The concept of political equality is the part and parcel of the PREAMBLE of Indian Constitution. Legislatively, the concept of political equality has been defined in terms of ‘value of vote, i. e. one person one vote and one vote one value’. Value of vote based legislative definition of the concept of political equality does not approve the absolute and unconditional equal opportunity-liberty-right to every voter of the country to stand as a contesting candidate at the election. For attaining the political status of contesting candidate at an election, the interested voter has to submit the valid nomination form in the local office of the Election Commission of the country. This has made the democratic right of the voter of the country to stand as a contesting candidate at the election, conditional and commercial.

In order to ensure the availability of contesting candidates in each and every constituency of Lok-Sabha and of every State Assembly at the election, Section 29A of The Representation of the People Act, 1951 introduced the Political Institution, namely, Political Party. Every Political Party enjoys the legislative power to justify-certify the integrity-transparency- accountability of the character and behavior of its nominee. As a result, every participating voter does not have any option other than to endorse the choice of one or the other Political Party or of any independent contesting candidate. The observation of FRANK McKINNEY HUBBARD, an American Humorist; “We’d all like to vote for the best man, but he’s never a candidate” [The Times of India, March 8, 2011, Page 20] confirms the above outcome. The following lines describe the legislative definitions of the concepts of ‘voter’ ‘right to vote’ ‘election’ and ‘process of election’.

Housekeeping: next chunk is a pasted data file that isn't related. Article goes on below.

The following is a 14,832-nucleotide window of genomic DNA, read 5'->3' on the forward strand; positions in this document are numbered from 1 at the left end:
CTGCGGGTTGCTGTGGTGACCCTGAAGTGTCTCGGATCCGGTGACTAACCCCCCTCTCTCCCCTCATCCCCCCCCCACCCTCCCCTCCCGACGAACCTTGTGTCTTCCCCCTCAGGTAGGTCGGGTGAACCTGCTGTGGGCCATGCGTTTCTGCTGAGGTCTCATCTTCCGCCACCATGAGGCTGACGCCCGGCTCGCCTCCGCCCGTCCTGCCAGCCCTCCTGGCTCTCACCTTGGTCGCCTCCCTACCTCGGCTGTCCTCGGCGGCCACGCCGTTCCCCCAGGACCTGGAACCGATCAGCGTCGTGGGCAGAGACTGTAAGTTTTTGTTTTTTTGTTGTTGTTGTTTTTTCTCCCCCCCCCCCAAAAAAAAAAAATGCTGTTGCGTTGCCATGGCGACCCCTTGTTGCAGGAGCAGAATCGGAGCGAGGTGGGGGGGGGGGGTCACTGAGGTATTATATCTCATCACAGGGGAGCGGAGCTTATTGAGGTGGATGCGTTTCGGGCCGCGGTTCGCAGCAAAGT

Voter

As per article 326 of the Constitution of India; “The election to the House of the People and to the Legislative Assembly of every State shall be on the basis of adult suffrage; ‘that is to say; every person who is a citizen of India and who is not less than eighteen years of age on such date as may be fixed in that behalf by or under any law made by the appropriate legislature and is not otherwise disqualified under this Constitution or any law made by the appropriate legislature on the ground of non-residence, unsoundness of mind, crime or corrupt or illegal practice, shall be entitled to be registered as a voter at any such election.